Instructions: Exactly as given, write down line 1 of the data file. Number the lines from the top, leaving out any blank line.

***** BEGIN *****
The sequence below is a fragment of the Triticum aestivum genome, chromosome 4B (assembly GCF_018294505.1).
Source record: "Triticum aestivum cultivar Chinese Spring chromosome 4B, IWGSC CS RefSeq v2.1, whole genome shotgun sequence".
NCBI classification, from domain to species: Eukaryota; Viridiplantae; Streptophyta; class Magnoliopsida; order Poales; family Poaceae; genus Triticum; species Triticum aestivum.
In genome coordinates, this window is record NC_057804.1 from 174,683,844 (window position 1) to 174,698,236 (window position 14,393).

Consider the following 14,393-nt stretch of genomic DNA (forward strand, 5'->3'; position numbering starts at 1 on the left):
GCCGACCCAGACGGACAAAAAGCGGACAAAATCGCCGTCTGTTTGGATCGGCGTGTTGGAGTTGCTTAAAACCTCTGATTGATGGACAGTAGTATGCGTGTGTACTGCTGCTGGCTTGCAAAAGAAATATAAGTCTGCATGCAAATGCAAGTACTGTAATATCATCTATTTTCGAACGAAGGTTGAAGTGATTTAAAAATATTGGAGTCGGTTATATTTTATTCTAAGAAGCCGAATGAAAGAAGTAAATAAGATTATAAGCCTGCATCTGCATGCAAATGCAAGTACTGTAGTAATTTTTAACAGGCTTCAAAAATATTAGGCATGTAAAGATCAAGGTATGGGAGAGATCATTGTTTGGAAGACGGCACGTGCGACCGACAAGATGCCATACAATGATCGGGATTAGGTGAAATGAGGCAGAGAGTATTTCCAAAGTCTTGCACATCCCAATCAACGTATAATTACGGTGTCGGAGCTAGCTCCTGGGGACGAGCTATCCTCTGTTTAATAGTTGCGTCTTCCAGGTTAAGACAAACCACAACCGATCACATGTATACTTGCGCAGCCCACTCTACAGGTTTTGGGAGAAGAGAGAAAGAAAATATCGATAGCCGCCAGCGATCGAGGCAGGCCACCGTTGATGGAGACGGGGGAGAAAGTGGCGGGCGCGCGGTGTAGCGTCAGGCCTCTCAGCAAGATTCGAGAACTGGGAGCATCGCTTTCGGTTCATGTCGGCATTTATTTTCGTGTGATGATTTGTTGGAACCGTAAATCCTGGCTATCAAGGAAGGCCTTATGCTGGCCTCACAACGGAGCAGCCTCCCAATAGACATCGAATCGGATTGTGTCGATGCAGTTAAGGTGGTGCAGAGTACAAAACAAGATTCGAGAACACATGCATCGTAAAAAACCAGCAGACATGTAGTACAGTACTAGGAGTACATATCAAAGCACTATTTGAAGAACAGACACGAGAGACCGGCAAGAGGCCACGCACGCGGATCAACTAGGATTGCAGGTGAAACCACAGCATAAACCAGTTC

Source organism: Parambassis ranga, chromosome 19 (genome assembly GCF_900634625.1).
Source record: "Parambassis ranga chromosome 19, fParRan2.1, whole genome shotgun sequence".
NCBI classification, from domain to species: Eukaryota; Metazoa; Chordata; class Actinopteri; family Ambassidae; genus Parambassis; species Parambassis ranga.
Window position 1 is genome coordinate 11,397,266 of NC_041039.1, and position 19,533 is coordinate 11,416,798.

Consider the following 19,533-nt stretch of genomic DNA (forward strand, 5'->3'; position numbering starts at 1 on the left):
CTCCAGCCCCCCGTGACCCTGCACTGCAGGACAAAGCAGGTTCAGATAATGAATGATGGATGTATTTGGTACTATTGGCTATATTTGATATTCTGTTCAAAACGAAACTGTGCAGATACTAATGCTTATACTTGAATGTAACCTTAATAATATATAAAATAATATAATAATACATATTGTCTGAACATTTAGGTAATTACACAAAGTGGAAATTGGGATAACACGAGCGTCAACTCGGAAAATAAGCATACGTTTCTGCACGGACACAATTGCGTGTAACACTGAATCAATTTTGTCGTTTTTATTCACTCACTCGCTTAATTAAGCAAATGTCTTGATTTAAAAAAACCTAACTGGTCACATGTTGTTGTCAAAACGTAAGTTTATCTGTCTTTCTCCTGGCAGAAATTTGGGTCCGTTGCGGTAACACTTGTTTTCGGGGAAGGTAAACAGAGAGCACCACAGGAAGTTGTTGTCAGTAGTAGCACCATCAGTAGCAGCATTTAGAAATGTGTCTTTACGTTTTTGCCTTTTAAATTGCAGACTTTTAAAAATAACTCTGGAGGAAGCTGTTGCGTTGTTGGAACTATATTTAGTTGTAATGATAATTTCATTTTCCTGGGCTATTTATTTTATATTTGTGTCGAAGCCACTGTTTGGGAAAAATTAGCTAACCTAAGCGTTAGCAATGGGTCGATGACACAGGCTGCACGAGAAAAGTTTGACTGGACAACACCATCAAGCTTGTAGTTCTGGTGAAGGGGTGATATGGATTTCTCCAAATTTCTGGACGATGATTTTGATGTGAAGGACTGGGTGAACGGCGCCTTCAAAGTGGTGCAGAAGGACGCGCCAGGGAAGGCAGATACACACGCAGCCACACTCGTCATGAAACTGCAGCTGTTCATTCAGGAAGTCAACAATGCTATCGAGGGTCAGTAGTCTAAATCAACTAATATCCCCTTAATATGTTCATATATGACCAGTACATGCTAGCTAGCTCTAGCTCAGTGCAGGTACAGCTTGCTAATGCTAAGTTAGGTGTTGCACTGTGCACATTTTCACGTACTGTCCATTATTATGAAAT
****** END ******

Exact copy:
The sequence below is a fragment of the Triticum aestivum genome, chromosome 4B (assembly GCF_018294505.1).